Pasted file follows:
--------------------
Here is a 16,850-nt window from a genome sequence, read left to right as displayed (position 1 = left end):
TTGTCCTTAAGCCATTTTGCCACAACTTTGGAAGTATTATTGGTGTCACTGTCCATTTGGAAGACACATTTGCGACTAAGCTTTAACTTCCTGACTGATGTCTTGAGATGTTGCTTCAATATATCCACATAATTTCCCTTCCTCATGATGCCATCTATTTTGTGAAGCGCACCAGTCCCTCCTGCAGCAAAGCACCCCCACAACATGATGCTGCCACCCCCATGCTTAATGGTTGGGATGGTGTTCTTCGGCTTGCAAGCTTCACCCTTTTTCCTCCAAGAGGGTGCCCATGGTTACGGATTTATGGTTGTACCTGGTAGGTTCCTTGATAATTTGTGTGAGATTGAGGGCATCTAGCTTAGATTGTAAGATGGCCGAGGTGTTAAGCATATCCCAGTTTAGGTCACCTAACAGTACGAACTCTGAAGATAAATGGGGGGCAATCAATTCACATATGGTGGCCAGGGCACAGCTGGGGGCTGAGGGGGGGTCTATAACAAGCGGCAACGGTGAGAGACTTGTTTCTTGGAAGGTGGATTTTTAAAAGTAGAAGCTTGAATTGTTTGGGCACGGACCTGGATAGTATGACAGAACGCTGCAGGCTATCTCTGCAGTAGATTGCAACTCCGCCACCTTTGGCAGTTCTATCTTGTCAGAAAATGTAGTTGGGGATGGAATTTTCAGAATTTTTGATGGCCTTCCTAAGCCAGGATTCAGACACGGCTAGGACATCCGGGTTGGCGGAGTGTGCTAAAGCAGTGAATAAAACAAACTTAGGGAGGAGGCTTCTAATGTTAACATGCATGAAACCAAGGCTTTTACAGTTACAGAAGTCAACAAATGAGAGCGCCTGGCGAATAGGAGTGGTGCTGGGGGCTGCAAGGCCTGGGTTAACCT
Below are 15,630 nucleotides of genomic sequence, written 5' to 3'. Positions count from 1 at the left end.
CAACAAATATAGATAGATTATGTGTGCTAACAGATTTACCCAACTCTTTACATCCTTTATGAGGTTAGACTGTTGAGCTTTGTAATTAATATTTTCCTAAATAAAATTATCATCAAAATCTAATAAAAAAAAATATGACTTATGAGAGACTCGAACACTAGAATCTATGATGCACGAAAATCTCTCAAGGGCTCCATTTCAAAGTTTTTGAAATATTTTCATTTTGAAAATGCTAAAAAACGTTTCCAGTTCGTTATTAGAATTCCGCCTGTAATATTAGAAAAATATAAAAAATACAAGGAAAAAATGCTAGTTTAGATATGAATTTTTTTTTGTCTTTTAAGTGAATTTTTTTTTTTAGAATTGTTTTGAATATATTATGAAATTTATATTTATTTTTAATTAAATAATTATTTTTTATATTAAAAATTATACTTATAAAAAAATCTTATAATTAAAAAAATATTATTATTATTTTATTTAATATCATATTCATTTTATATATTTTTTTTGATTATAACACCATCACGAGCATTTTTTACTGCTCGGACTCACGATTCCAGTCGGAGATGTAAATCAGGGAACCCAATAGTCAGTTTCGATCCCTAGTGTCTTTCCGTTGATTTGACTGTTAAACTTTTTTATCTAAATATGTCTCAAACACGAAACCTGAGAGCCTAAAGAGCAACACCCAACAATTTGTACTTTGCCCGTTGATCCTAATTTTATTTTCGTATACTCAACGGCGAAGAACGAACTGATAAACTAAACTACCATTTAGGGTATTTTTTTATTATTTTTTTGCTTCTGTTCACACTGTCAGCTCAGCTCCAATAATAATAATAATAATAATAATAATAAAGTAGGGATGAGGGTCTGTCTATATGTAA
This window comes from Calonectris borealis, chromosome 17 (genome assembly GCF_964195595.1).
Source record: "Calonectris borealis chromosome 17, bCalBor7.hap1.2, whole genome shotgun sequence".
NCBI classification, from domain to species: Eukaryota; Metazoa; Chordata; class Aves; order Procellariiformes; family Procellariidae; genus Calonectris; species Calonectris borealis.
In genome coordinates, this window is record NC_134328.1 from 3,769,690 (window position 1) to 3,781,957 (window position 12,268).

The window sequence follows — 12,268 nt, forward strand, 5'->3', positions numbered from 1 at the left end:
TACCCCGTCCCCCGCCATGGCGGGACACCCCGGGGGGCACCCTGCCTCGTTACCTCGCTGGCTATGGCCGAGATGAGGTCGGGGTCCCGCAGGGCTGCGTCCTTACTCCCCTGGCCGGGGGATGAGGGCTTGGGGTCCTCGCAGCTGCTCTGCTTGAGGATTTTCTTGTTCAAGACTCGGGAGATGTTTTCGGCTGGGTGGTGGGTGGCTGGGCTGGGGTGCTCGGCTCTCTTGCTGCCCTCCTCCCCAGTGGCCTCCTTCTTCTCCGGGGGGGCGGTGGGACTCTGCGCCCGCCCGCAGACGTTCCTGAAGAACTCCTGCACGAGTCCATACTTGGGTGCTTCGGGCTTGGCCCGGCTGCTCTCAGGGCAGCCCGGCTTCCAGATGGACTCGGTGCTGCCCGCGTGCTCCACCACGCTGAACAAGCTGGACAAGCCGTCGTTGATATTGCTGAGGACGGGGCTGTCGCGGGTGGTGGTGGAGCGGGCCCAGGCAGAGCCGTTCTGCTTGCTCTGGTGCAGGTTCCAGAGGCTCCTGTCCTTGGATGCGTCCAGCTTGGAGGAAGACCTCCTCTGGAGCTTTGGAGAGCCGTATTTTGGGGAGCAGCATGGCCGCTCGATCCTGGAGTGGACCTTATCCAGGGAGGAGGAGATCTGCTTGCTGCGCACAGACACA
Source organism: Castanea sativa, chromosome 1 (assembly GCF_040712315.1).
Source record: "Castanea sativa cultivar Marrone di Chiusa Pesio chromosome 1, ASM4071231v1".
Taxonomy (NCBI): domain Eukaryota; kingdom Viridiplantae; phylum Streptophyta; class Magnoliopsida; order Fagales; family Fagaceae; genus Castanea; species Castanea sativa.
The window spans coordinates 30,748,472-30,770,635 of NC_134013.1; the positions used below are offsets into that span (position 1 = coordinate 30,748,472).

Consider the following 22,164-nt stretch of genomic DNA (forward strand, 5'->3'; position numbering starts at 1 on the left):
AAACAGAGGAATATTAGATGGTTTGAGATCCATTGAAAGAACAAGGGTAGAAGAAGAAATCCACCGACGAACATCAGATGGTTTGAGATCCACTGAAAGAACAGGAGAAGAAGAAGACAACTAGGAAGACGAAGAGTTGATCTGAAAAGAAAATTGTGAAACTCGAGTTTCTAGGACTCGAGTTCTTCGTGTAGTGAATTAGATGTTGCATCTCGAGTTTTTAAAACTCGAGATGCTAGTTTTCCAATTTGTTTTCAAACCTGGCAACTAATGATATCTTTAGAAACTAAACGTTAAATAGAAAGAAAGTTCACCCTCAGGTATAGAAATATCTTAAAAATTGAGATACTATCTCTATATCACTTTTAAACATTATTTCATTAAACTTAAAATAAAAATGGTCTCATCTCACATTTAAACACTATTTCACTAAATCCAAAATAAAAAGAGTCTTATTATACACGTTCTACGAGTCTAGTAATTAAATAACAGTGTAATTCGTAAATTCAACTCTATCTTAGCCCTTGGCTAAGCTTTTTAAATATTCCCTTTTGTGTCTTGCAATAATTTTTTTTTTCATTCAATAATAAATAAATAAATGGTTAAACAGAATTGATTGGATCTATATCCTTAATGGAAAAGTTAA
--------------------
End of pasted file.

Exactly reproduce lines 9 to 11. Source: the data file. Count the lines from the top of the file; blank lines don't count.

The window sequence follows — 12,268 nt, forward strand, 5'->3', positions numbered from 1 at the left end:
TACCCCGTCCCCCGCCATGGCGGGACACCCCGGGGGGCACCCTGCCTCGTTACCTCGCTGGCTATGGCCGAGATGAGGTCGGGGTCCCGCAGGGCTGCGTCCTTACTCCCCTGGCCGGGGGATGAGGGCTTGGGGTCCTCGCAGCTGCTCTGCTTGAGGATTTTCTTGTTCAAGACTCGGGAGATGTTTTCGGCTGGGTGGTGGGTGGCTGGGCTGGGGTGCTCGGCTCTCTTGCTGCCCTCCTCCCCAGTGGCCTCCTTCTTCTCCGGGGGGGCGGTGGGACTCTGCGCCCGCCCGCAGACGTTCCTGAAGAACTCCTGCACGAGTCCATACTTGGGTGCTTCGGGCTTGGCCCGGCTGCTCTCAGGGCAGCCCGGCTTCCAGATGGACTCGGTGCTGCCCGCGTGCTCCACCACGCTGAACAAGCTGGACAAGCCGTCGTTGATATTGCTGAGGACGGGGCTGTCGCGGGTGGTGGTGGAGCGGGCCCAGGCAGAGCCGTTCTGCTTGCTCTGGTGCAGGTTCCAGAGGCTCCTGTCCTTGGATGCGTCCAGCTTGGAGGAAGACCTCCTCTGGAGCTTTGGAGAGCCGTATTTTGGGGAGCAGCATGGCCGCTCGATCCTGGAGTGGACCTTATCCAGGGAGGAGGAGATCTGCTTGCTGCGCACAGACACA
Source organism: Castanea sativa, chromosome 1 (assembly GCF_040712315.1).